One of the more enduring theories surrounding the assassination of President Abraham Lincoln is that John Wilkes Booth may have survived beyond 1865.
Twelve days after the assassination of President Lincoln, history records show that Booth suffered a fatal gunshot wound while resisting arrest. Today, the Booth family believes he faked his death, reunited with his wife, and went on to marry again under an assumed name, eventually revealing his true identity in a series of clues.
To help put an end to the mystery, the History Channel called on the expertise of Virginia Tech computer science associate professor Kurt Luther. Luther and his Civil War Photo Sleuth software were featured on the History Channel’s The Escape of John Wilkes Booth last weekend as part of its “History’s Greatest Mysteries” series.
Powered by a database of more than 30,000 images, Luther’s software brings together the complementary strengths of both human intelligence and artificial intelligence (AI) using facial recognition.
The site uses visual clues such as coat color, chevrons, shoulder straps, collar insignia, and hat insignia from photos of Civil War soldiers and then links them to search filters to prioritize the most likely matches.
The site then uses the facial recognition AI to further cluster photos based on their similarity. Both steps help “narrow the haystack” for the user that comes onto the site to search for a specific soldier. That’s where human intelligence comes in: Users find the needle in the haystack by exploring the highest-probability matches in more detail and deciding on them.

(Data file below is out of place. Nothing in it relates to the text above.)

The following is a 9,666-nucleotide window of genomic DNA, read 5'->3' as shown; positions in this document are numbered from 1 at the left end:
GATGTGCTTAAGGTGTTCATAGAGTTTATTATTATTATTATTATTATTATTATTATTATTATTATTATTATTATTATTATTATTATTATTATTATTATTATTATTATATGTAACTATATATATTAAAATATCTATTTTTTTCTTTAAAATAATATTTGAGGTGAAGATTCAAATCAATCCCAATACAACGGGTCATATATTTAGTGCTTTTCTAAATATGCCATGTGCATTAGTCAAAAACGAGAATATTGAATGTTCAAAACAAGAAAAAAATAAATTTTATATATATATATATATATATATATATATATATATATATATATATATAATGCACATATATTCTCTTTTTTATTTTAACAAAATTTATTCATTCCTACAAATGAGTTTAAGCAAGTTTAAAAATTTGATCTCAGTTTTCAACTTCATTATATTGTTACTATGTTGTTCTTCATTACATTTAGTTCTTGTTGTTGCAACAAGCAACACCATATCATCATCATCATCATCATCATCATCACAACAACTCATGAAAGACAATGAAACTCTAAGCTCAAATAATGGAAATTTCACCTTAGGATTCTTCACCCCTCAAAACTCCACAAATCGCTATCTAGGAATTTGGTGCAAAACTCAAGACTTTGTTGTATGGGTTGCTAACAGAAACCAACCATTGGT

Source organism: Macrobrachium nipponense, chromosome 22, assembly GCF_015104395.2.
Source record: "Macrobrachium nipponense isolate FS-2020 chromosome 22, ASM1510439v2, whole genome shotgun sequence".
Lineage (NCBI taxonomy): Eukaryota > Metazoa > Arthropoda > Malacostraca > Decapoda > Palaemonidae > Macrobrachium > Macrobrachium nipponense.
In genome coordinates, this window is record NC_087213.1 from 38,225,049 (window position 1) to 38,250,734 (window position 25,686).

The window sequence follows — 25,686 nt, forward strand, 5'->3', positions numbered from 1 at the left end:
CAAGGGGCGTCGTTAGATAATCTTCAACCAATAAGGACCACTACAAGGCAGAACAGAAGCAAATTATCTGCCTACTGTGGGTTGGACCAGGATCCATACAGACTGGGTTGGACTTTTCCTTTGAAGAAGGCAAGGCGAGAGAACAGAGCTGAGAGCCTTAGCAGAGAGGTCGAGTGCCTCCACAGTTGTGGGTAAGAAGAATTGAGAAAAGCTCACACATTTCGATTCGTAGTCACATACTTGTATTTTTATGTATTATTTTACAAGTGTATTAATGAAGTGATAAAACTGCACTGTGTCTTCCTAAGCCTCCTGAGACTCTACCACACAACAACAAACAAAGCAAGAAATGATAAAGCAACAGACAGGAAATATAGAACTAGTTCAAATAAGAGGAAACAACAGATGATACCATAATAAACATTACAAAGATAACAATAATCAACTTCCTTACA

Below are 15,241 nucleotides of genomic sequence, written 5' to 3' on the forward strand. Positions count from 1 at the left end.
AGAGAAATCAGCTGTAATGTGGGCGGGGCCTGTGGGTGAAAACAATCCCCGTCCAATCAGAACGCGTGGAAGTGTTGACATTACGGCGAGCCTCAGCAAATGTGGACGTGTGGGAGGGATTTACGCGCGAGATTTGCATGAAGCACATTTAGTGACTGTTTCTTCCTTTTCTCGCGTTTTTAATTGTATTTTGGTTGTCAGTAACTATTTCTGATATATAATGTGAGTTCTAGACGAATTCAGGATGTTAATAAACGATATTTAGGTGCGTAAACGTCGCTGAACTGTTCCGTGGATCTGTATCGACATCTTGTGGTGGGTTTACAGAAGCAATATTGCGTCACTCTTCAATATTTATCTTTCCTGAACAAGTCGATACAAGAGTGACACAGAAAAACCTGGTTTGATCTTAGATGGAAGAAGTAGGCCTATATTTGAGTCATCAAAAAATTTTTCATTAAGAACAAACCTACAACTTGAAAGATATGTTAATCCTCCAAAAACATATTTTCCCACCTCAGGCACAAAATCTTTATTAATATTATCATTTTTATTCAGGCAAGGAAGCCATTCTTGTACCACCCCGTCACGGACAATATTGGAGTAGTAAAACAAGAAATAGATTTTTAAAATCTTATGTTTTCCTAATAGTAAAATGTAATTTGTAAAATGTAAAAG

Moving from the known photos of Booth, the database was put to the test to see if could make any identifications with two other photographs: one of a man named James William Boyd that had strong physical resemblances to Booth and the other a high-resolution scan of an old tin-type of John St. Helen, an assumed name allegedly used by John Wilkes Booth. Luther found no match with the known photos of Booth in the database, refuting the theory that Booth survived under one of these assumed identities
The History Channel provided Luther with two different photographs of Booth as a “test subject,” said investigator Arthur Roderick, a retired U.S. marshal and law enforcement media consultant, who interviewed Luther at his Virginia Tech office in Arlington. The software was able to successfully match the two different Booth photographs among more than 30,000 possibilities.
Through the Civil War Photo Sleuth Facebook page, the History Channel show’s producers contacted Luther as they had been granted access to 60 boxes of rare documents at Harvard University that could speak to the mystery.
The producers were specifically interested in the photo sleuth’s cutting-edge facial recognition technology to see if they could make any positive photo identifications to Booth. Since its launch in 2018, users have uploaded photos, tagged them with visual cues and connected them to profiles of Civil War soldiers with detailed records of military history to the photo sleuth website.
Luther also serves as a senior editor for Military Images, a quarterly magazine dedicated solely to the study of portrait photographs of Civil War soldiers, where he writes about his real-life accounts on the research trail.
“There is great excitement around artificial and facial recognition as its being used for an increasingly wide range of applications,” said Luther. “The relationship between history and technology can also help us solve mysteries that have existed for decades and even centuries.”
— Written by Jenise L. Jacques